Prioritize Sleep Over Diet and Exercise

The Art of Sleeping: A Biologically Driven Blueprint for Optimal Sleep

Matthew Walker’s groundbreaking book, “Why We Sleep,” has provided illuminating insights into the mystery of sleep. One such revelation concerns the so-called mid-afternoon slump.

If you’ve ever noticed colleagues dozing off during post-lunch meetings, or if you’ve personally felt drowsy in the afternoon, you’re not alone.

I used to attribute this afternoon’s lethargy to a heavy lunch or natural variance in alertness. However, it appears that this is an inherent biological phenomenon.

Human sleep patterns fall into two primary categories:

  1. Monophasic sleep
  2. Biphasic sleep

Monophasic sleep refers to a prolonged, unbroken period of sleep, ideally lasting for 7-8 hours. In contrast, biphasic sleep involves a long sleep episode followed by a shorter siesta in the mid-afternoon, typically lasting 30-60 minutes.

The mid-afternoon drowsiness we often experience, technically termed the “post-prandial alertness dip,” is an evolutionary adaptation. It’s etched into our genetic blueprint, representing an intrinsic need for humans to sleep and take short naps during the day.

In essence, biphasic sleep is a fundamental human need. We are biologically wired to follow this pattern. Sleep experts argue that biphasic sleep, involving a 7-8 hours night sleep followed by a 30-60 minutes afternoon nap, is the default human sleep model.

But modern societal demands have led to a prevalence of monophasic sleep, which is a deviation from our inherent sleep pattern. The health implications of such a shift are now under serious scrutiny.

Consider a study conducted by Harvard University in the early 2000s. As part of a societal shift, people in Greece were encouraged to transition from a siesta-centric lifestyle to a monophasic sleep pattern.

Over six years, the research tracked the cardiovascular health impact on 23,000 participants, all of whom had no history of coronary heart disease or stroke at the study’s outset.

The results were startling. Participants who abandoned their regular siestas suffered a 37% increased risk of death from heart disease compared to those who continued their mid-day naps. In working men, the mortality risk spiked by over 60% for those who stopped napping.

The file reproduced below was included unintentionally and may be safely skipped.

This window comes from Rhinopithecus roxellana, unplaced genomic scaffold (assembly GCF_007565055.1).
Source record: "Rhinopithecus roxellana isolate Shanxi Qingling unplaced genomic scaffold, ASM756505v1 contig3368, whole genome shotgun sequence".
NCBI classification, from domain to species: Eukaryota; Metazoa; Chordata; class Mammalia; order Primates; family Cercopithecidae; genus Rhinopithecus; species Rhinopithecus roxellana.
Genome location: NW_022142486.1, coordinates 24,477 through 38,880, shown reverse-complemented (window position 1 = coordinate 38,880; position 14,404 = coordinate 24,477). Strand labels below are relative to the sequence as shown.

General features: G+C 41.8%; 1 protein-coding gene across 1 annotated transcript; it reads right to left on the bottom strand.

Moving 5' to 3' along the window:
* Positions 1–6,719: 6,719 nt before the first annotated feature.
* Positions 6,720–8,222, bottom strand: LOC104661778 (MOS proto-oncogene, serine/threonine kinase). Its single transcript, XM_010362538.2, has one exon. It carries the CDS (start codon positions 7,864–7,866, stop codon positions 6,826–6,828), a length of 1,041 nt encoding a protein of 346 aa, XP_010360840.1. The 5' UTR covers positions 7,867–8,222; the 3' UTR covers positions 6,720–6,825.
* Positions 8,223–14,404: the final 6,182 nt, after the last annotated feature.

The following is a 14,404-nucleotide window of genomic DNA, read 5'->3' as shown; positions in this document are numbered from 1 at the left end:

The takeaway is simple yet profound: neglecting biphasic sleep could potentially shorten our lifespan. Trainers and clients alike need to consider this when planning a holistic health strategy.

The Sleep-Memory Connection: Unleashing Cognitive Potential Through Rest

A myriad of benefits are tied to sleep, but one that stands out is its positive influence on memory and learning – particularly pertinent for skill-based training that underlies health, fitness, and nutrition.

The saying “practice makes perfect” could be more accurately rephrased as “practice with adequate sleep leads to perfection.”

Depriving ourselves of sleep hampers an essential phase of motor memory development within the brain.

As a result, newly acquired health and wellness skills might become ineffective and challenging to solidify.

Countless studies explore the correlation between sleep and human performance, extending from everyday fitness enthusiasts to top-tier athletes.

Research indicates that falling short of eight hours of sleep – especially if it’s less than six – can lead to:

  • A 10–30% decrease in time until physical exhaustion
  • Notable reduction in aerobic output
  • Impairments in limb extension force and vertical jump height, along with a decrease in peak and sustained muscle strength
  • Substantial impairments in cardiovascular, metabolic, and respiratory capabilities that speed up lactic acid buildup, reduce blood oxygen saturation, and increase blood carbon dioxide levels